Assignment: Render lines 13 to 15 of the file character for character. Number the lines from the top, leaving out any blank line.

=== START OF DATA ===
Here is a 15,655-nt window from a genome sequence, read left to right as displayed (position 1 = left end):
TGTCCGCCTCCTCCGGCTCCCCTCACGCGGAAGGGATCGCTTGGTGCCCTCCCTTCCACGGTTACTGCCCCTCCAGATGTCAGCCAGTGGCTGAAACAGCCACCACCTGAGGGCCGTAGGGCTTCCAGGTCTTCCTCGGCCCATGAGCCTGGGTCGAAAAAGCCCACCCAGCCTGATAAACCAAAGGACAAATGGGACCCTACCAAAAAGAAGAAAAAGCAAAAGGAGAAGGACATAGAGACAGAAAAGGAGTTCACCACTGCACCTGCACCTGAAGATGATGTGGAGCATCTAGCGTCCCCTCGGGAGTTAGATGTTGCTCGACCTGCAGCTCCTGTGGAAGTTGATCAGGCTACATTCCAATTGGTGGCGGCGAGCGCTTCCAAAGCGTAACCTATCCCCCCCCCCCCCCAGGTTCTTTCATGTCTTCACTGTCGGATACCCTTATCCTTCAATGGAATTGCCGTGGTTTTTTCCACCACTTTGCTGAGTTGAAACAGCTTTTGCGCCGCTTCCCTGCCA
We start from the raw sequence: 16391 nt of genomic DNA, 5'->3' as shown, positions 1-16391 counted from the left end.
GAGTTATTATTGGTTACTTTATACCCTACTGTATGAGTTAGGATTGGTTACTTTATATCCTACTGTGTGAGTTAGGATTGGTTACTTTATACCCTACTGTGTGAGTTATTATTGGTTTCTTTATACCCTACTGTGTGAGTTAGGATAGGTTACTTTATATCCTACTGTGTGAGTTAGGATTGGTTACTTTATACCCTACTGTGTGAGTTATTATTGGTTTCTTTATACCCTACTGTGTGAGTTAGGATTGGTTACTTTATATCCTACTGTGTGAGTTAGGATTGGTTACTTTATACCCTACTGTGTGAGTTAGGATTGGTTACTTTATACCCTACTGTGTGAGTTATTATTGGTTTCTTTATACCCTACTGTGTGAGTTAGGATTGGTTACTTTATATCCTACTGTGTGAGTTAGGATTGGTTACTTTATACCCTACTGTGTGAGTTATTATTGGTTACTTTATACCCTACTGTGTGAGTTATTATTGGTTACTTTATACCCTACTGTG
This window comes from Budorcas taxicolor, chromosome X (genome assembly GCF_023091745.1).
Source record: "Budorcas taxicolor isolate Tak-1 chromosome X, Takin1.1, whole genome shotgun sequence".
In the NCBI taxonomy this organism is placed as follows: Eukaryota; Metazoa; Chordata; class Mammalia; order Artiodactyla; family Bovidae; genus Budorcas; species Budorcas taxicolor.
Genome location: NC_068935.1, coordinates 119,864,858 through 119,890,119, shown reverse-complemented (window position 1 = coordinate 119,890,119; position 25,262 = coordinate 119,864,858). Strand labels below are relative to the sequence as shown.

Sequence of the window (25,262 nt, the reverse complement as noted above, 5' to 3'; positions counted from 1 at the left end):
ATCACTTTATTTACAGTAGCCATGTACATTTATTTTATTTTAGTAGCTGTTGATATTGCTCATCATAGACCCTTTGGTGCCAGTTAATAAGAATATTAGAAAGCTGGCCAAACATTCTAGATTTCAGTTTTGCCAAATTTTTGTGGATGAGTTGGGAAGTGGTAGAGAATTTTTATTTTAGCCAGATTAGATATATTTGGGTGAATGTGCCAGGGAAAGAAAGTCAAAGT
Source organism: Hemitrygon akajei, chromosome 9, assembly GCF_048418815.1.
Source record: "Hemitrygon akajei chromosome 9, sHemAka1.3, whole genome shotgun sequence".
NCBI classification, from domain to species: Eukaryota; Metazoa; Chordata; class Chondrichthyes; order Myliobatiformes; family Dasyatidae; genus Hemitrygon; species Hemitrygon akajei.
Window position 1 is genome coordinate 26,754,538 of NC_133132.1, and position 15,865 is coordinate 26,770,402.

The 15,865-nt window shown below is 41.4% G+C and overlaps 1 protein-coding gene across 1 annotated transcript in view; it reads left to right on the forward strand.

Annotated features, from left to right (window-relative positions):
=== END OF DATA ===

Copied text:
NCBI classification, from domain to species: Eukaryota; Metazoa; Chordata; class Chondrichthyes; order Myliobatiformes; family Dasyatidae; genus Hemitrygon; species Hemitrygon akajei.
Window position 1 is genome coordinate 26,754,538 of NC_133132.1, and position 15,865 is coordinate 26,770,402.

The 15,865-nt window shown below is 41.4% G+C and overlaps 1 protein-coding gene across 1 annotated transcript in view; it reads left to right on the forward strand.